Rascal Flatts' eighth album takes its title from this song, which lead vocalist Gary LeVox penned with sometime writing partners Wendell Mobley and Neil Thrasher. He explained the name represents the different circumstances that the trio found themselves in. "It was a great title," he said. "Everything in our career has changed. We switched record labels. Last year, we switched management companies. A lot of things have changed in the last 10 years. We thought it summed up everything."
LeVox told Billboard magazine this ballad was inspired by the baptism of Neil Thrasher's daughter: "Neil was telling me about his daughter. When they were on vacation, she said, 'Dad, I want to be baptized,' so they found a minister. It was a sunset baptismal out in the ocean," he recalled. "When he brought the song to me, he already had the first half of the verse: 'I came up out of the water, raised my hands up to the Father, gave it all to him that day, felt a new wind kiss my face.'"
The three songwriters built the song from there, with some heavenly assistance. "We really felt like we had something magical on that," said LeVox. "The three of us just held the pen and God kind of wrote the whole thing. It talks about how we all screw up and make mistakes and we can all change, but you have to be man enough or woman enough to say, 'Hey, I'm sorry.' Because you can't live your life with regret. It's time to change and sometimes the hardest thing in life is just forgiving yourself."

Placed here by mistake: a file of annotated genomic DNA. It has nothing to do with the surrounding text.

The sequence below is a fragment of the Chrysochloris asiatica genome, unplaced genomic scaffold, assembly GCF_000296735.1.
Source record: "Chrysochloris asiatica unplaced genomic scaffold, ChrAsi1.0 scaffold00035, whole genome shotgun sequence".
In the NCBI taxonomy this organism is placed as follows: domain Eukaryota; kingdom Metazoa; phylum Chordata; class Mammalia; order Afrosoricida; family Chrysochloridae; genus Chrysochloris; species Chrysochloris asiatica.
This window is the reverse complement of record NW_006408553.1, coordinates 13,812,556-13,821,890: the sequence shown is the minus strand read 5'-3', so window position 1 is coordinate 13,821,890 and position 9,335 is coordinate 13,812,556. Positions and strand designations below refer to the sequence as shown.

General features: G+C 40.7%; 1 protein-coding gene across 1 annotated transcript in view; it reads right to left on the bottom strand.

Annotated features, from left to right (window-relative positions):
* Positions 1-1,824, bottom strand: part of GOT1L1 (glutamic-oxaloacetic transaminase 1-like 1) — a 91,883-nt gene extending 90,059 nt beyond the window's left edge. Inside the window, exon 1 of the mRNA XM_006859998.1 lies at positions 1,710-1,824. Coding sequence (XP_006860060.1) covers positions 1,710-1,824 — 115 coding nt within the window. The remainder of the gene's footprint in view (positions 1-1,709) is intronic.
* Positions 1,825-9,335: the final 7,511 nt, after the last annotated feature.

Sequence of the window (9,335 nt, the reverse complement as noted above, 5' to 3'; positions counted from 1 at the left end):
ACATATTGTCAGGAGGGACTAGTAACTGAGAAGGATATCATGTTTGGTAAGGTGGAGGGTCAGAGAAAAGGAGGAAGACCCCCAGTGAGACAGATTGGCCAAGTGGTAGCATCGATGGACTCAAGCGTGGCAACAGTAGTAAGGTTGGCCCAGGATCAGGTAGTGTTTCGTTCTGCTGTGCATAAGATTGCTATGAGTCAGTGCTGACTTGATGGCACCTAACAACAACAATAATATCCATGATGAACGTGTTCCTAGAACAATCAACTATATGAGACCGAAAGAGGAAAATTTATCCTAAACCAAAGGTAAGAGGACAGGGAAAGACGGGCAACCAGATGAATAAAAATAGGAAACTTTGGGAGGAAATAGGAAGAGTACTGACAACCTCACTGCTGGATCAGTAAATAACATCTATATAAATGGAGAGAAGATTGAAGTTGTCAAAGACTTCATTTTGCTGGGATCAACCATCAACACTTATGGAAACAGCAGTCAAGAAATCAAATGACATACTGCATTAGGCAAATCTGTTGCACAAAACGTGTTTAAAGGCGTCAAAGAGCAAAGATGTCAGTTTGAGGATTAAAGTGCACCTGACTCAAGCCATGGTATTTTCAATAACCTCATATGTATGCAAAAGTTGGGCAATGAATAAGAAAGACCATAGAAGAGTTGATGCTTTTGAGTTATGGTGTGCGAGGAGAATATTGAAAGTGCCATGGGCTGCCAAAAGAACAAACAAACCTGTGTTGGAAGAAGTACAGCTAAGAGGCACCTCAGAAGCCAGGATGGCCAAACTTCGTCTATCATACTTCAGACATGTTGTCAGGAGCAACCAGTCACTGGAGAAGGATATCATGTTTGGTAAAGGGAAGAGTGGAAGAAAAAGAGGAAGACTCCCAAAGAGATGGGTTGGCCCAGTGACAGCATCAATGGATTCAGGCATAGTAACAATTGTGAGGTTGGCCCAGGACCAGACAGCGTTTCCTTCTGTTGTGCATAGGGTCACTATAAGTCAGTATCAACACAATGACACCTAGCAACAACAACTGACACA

LeVox, Thrasher and Mobley wrote the song in the fall of 2010 and guitarist Joe Don Rooney told Billboard magazine how when LeVox played it for him and Jay DeMarcus, it resonated strongly because of the turbulent year the trio had experienced. "We had all this change going on through the year 2010 with Lyric Street Records shutting their doors and Big Machine Records picking us up, which was a godsend. And we parted ways with management," he said. "So we were jumping in bed with a new manager and through all this new stuff going on, this song found us. That song really set up how this album came to be."
The song has made an impact on a number of people, including a guy who was contemplating suicide. He later emailed the group to testify how the song changed him. "He was driving down the road, and pulled over to the side of the road," LeVox told Billboard magazine. "He knew at that moment, after listening to the song, he was going to change for the better. The power of a song - to have that impact on someone that is thinking about ending their own life is really unbelievable, it truly is."
The song's music video stars Charles Esten (who plays Deacon Claybourne in the hit drama series Nashville) as a man on a downward spiral, which is deeply affecting his relationship with his wife and daughter. Rascal Flatts' Gary LeVox portrays his neighborhood bartender. "This video treatment best captures the emotion and depth of the lyrics," said the band's Jay DeMarcus. "It tells the story of a man on the brink of despair, who is ultimately saved by the ones around him, who love him the most. In that, he finds the strength to forgive himself."
Charles Esten, is a friend of the band in real life. "I met him before he did the show through a mutual friend in Los Angeles named Mark," said Jay DeMarcus. "Mark called me up and said, 'I got a really great guy coming out there to be on Nashville and he doesn't really know anybody, doesn't have a whole lot of friends there,' so I reached out to him and we started talking and I just immediately found out what an incredible human being he is and what a great man he is."